What I find puzzling is the idea that the third tone NEVER sounds like it is taught, which goes contrary to my experience. In my experience, when it is alone, or at the end of a word or sentence, it tends to be full, and it is always full if you are putting stress on it (like the "好!" example).

Another thing to consider is Taiwanese people's obsession with end particles, which may also help to explain this phenomenon- You would barely ever hear anyone in Taiwan just say "hao3", and a lot of the time, when it ends in a 3rd tone, they would add an end particle, which would be a qingsheng- like "haoba, haola, haoe, howa" etc etc. This means that even when you have a 3rd tone end, you would probably find the qingsheng particle which affects the 3rd tone pronunciation.

I hope this spreads some further light.

I would also point out that this is not something which ALWAYS happens, simply something which occurs very frequently, especially in fast spoken language.

As creamyhorror just said, a rise in the 3rd tone would sound very proper, and would be like someone doing a beijing accent impression in Taiwan. Though it does occur amoung lots of people and especially in some groups, I would say most Taiwanese people speaking normally wouldn't raise the tone. :)

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Hofmann

Uhh...

Part of the standard is that the third tone is low except at the end of an utterance. See? This is stuff you should have learned or been taught within the first few hours.

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Shi Tong

Strangely NOT.. no.. which is very odd.

I basically found out that the rise at the end of the 3rd tone (which is supposed to appear always, according to my teaching (bair in mind 3 months)) only appears at the ends of phrases or sentences by osmosis.

That said, I still think that 3rd tone is so constantly spoken with a low flat tone, even when saying things like Hao3 on their own, that it's pretty ubiquitous.

hmm.. interesting.

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Altair

Are we really talking about a "low flat tone" or a low falling tone? I think the tone should always drop a little bit and not actually stay level.

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Shi Tong

AFAIC, a DROP in tone indicates a 4th tone ONLY, whereas a slight raise in tone at the end of a sentence is a 3rd tone. A second tone has a rising tone.

3rd tone, if in the middle of anything, should always be a level low tone without inflection.

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Altair

According to what I understand, a 4th tone is a fall from high to low, represented as a drop from "5" to "1." Also, the volume goes goes abruptly from loud to soft, like a barked command in English. The half 3rd tone goes from medium low to low, represented as a drop from "2" to "1." Unlike with the 4th tone, the volume tends to increase as it drops toward a "creaky" voice. This Wikipedia page says:

# Third tone (low or dipping tone, 上聲/上声 shǎngshēng or shàngshēng, literal meaning: "up tone"):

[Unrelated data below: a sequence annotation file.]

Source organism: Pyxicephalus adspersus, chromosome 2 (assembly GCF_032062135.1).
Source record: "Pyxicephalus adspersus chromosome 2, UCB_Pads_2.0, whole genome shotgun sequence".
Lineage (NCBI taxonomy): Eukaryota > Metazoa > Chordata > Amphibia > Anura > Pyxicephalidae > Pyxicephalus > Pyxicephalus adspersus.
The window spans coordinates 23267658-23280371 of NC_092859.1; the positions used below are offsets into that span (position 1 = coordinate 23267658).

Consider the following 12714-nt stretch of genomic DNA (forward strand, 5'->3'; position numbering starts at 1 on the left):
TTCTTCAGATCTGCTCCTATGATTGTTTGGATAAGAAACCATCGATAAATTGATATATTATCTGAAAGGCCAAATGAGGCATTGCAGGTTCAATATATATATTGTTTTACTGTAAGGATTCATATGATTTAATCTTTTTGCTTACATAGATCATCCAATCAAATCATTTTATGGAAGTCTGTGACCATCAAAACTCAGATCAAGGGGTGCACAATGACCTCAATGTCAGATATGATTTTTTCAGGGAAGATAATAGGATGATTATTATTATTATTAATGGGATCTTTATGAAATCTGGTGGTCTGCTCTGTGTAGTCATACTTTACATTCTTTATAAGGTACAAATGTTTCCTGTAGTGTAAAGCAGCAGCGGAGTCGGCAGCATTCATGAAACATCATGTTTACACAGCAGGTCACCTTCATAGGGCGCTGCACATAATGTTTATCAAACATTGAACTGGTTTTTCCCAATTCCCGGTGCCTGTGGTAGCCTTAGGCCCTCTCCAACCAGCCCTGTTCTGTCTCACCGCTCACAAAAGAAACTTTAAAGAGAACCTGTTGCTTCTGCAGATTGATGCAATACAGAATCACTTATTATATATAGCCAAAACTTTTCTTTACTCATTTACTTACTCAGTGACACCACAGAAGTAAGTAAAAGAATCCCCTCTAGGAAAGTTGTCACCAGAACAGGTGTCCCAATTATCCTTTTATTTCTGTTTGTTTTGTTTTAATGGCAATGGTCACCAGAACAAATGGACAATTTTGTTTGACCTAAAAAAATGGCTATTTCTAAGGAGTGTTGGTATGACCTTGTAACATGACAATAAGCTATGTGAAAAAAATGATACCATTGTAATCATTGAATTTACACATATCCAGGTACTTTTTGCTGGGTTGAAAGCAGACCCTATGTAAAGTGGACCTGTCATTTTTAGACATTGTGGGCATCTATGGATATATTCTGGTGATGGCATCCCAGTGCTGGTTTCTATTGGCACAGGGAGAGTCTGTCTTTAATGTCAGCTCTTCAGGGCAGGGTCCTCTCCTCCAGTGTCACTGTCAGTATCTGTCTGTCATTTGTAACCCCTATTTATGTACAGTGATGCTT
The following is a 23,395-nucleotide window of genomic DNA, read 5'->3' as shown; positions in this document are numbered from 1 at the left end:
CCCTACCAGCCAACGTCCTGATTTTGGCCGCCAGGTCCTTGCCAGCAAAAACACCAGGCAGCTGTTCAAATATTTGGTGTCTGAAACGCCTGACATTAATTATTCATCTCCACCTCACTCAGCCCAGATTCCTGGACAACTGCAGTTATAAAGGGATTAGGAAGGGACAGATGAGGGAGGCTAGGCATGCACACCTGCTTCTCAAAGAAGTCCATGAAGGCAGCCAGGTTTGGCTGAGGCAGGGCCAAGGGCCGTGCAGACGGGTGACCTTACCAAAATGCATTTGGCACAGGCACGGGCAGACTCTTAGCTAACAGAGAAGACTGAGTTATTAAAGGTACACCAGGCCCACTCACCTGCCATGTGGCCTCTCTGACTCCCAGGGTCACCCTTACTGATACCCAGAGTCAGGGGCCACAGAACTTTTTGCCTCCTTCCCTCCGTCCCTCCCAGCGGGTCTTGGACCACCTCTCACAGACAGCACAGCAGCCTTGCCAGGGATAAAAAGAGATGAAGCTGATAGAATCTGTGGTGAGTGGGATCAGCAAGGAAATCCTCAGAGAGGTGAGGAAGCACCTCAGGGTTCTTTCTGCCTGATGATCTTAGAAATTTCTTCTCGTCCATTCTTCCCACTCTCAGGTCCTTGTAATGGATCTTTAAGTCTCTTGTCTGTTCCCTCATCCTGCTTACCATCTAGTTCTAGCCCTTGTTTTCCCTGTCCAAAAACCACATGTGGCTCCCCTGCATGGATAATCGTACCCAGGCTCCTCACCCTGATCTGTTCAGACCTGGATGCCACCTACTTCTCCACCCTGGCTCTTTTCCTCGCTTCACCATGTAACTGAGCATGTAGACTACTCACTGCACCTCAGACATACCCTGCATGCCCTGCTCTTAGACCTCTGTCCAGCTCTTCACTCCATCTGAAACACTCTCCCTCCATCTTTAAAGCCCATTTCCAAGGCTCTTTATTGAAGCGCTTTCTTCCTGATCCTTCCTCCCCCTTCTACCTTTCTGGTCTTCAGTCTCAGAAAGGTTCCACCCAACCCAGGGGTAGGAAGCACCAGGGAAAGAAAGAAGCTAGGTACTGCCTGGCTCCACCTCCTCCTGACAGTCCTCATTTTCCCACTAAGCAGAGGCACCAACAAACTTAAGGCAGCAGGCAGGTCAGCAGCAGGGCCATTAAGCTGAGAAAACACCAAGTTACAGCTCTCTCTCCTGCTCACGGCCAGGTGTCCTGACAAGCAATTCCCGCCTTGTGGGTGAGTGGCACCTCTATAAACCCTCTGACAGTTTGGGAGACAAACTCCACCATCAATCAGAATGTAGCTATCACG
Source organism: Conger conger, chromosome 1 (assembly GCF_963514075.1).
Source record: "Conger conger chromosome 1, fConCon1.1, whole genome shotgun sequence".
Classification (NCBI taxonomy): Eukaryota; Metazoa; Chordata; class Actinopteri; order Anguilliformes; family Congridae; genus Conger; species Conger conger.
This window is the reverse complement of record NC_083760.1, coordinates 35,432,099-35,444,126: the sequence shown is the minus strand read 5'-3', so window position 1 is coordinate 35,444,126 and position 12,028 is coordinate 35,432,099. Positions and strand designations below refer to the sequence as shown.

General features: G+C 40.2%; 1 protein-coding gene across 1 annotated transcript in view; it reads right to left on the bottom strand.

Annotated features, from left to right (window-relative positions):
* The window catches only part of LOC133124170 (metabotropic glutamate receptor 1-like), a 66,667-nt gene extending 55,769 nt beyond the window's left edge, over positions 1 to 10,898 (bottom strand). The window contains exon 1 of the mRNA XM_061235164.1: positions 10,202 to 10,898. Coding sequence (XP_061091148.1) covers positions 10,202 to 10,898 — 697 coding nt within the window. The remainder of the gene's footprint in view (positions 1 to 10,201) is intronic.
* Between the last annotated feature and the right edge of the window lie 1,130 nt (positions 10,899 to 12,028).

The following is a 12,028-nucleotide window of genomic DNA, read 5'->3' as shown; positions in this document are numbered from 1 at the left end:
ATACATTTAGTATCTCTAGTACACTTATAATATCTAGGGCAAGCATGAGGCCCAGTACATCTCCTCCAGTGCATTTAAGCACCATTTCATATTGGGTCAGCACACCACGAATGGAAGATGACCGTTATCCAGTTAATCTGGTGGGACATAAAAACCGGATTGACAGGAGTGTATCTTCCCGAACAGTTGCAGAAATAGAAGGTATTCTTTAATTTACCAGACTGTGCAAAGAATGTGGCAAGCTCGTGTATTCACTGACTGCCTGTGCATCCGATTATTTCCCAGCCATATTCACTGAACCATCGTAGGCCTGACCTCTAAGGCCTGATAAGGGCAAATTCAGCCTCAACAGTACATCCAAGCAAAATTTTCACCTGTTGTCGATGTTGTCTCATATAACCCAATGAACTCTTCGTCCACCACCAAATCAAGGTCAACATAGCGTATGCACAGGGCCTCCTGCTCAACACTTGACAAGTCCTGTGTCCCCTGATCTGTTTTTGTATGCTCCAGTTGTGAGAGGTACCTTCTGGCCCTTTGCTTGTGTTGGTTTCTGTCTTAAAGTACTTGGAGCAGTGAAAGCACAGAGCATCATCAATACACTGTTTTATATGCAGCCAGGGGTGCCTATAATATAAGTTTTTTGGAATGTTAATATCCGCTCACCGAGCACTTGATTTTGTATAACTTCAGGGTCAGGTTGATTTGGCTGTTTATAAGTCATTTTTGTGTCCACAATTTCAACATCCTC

has a mid-low to low descent; if at the end of a sentence or before a pause, it is then followed by a rising pitch. Between other tones it may simply be low.

I would agree with this, including the last statement about the 3rd tone sometimes being simply low, except that I think "rising tone" is a better translation of 上声 than "up tone" and that the final rise in pitch is actually somewhat optional at the end of a sentence.

I do not know much about Taiwanese or Min dialects, but I think Cantonese has a tone that is very similar to the half Mandarin 3rd tone which is called 陽平 (fourth tone?). It is used in words like 麻 and 時/时. I think this tone has free variation between a very low level tone and a low falling tone. Maybe Taiwanese has something similar that might affect some peoples pronunciation of the Mandarin 3rd tone.

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Shi Tong
has a mid-low to low descent; if at the end of a sentence or before a pause, it is then followed by a rising pitch. Between other tones it may simply be low.

Well, exactly- it's a tone which stays low and flat between words.

I've never ever noticed a "dip" in the approach to the start of the third tone in my life, though I would certainly say that at the ends of sentences it can (sometimes) go up a bit. I suppose a percieved dip at the start of a third tone might appear if one is already speaking another tone which is either rising (2nd) or high (1st).

Apart from that, it is in my experience, very rare to hear a dip like the traditional pictograph of "how the third tone is supposed to sound".

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Altair

I've never ever noticed a "dip" in the approach to the start of the third tone in my life

Listen to 你去过北京吗 on this page of nciku.com. At least to my ear, there is a clear drop in pitch over 北. This is despite the fact this third-tone syllable appears between other tones.

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roddy

Third tone starts low, goes lower, stays there for a while, and maybe now and then comes back up. I'll wait for any alternative views to filter through into textbooks before I pay too much attention.